In Spain, every person officially has two surnames, one of which is the church father ‘s first surname and the other is the mother ‘s first surname. The law contemplates the hypothesis of joining both surnames with the Catalan conjunction i ( “ and ” ). [ 123 ]

Sample text [edit ]

Selected text from Manuel de Pedrolo ‘s 1970 fresh Un amor fora ciutat ( “ A love affair outside the city ” ) .

Original
Word-for-word translation
Free translation

Tenia prop de divuit anys quan vaig conèixer
I was having close to eighteen years, when I go [ past auxiliary ] know (=I met)
I was about eighteen years old when I met

en Raül, a l’estació de Manresa.
the Raül, at the station of (=in) Manresa.
Raül, at Manresa railway station.

El meu pare havia mort, inesperadament i encara jove,
The my father had died, unexpectedly and still young,
My father had died, unexpectedly and still young,

un parell d’anys abans, i d’aquells temps
a couple of years before, and of those times
a couple of years before; and from that time

conservo un record de punyent solitud.
I keep a memory of acute loneliness
I still harbor memories of great loneliness.

Les meves relacions amb la mare
The my relations with the mother
My relationship with my mother

no havien pas millorat, tot el contrari,
not had at all improved, all the contrary,
had not improved; quite the contrary,

potser fins i tot empitjoraven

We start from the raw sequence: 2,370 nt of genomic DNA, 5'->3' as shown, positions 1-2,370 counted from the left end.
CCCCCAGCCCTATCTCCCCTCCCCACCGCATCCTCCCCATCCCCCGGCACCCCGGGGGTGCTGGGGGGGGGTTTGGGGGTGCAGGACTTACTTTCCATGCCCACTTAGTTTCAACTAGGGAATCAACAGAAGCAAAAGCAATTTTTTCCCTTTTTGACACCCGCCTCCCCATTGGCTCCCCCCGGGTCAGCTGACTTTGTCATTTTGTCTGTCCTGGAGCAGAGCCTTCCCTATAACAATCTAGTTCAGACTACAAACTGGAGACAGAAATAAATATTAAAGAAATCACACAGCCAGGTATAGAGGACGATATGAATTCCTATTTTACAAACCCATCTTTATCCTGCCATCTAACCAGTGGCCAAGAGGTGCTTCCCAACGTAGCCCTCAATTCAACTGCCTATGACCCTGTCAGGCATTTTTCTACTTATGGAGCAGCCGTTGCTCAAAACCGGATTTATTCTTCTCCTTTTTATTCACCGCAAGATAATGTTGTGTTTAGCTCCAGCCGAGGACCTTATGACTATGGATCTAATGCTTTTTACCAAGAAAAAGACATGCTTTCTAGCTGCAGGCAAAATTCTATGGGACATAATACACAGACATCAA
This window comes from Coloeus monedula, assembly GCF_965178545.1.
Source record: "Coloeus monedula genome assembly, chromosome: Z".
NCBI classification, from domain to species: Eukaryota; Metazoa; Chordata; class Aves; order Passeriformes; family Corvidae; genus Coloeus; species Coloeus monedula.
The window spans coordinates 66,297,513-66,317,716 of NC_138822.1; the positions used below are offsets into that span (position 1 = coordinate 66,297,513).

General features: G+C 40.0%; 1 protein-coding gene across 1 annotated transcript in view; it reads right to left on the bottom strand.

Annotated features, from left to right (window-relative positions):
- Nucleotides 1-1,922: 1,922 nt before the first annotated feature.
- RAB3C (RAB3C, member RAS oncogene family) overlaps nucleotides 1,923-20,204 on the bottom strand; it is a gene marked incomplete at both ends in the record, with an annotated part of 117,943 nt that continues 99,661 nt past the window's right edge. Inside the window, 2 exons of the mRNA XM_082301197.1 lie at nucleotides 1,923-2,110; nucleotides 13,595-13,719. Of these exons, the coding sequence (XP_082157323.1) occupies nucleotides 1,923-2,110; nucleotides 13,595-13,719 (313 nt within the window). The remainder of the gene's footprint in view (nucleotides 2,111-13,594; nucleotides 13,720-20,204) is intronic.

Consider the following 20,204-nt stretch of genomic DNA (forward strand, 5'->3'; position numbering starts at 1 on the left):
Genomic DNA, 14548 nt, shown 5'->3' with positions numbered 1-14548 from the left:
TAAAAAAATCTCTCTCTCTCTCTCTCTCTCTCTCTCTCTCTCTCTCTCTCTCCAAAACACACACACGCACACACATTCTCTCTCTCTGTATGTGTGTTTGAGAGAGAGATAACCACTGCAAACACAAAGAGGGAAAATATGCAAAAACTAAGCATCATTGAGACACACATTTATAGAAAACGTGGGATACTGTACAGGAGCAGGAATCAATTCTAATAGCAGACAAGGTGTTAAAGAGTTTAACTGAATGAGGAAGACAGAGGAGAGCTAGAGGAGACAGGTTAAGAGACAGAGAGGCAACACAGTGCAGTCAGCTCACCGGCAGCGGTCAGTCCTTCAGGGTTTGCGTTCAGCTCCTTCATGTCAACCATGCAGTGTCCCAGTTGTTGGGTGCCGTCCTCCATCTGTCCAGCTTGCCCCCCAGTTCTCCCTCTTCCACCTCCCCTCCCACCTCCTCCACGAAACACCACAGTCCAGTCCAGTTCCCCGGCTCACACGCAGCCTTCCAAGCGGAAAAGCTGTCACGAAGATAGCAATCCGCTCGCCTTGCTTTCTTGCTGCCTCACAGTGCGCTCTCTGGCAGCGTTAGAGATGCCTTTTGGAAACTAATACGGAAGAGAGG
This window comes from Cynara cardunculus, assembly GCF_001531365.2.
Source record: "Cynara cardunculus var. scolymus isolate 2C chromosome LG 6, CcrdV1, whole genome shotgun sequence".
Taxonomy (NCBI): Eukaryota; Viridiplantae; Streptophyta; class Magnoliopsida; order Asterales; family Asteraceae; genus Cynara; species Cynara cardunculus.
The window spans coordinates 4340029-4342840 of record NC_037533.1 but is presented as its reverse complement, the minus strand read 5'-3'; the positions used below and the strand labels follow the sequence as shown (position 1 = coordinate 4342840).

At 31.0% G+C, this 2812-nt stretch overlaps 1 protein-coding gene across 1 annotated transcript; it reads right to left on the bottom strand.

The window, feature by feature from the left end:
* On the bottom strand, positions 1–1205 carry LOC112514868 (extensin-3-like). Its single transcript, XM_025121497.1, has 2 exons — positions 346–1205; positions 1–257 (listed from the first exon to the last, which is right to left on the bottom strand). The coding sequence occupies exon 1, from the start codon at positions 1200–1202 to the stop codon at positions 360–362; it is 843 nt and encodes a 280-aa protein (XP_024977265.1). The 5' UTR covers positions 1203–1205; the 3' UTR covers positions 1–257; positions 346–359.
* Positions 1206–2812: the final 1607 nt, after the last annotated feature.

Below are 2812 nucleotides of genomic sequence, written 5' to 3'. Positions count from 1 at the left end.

perhaps even they were worsening
and arguably it was getting even worse

a mesura que em feia gran.
at step that (=in proportion as) myself I was making big (=I was growing up).
as I grew up.

No existia, no existí mai entre nosaltres,
Not it was existing, not it existed never between us,
There did not exist, at no point had there ever existed between us

una comunitat d’interessos, d’afeccions.
a community of interests, of affections.
shared interests or affection.

Cal creure que cercava… una persona
It is necessary to believe that I was seeking… a person
I guess I was seeking… a person

en qui centrar la meva vida afectiva.
in whom to center the my life affective.
in whom I could center my emotional life.

See besides [edit ]

Notes [edit ]

  1. ^ The Valencian Normative Dictionary of the Valencian Academy of the Language states that Valencian is a “ Romance speech spoken in the Valencian Community, ampere well as in Catalonia, the Balearic Islands, the french department of the Pyrénées-Orientales, the Principality of Andorra, the easterly flank of Aragon and the sardinian town of Alghero ( unique in Italy ), where it receives the name of ‘Catalan ‘. ”
  2. ^ The Catalan Language Dictionary of the Institut d’Estudis Catalans states in the sixth definition of “ Valencian ” that, in the Valencian Community, it is equivalent to Catalan language .

References [edit ]

Works cited [edit ]

Institutions
About the Catalan language
Monolingual dictionaries
Bilingual and multilingual dictionaries

  • Diccionari de la Llengua Catalana Multilingüe (Catalan ↔ English, French, German and Spanish), from Enciclopèdia Catalana
  • DACCO – open source, collaborative dictionary (Catalan–English)

Automated translation systems

  • Traductor automated, online translations of text and web pages (Catalan ↔ English, French and Spanish), from gencat.cat by the Government of Catalonia

Phrasebooks
Learning resources
Catalan-language online encyclopedia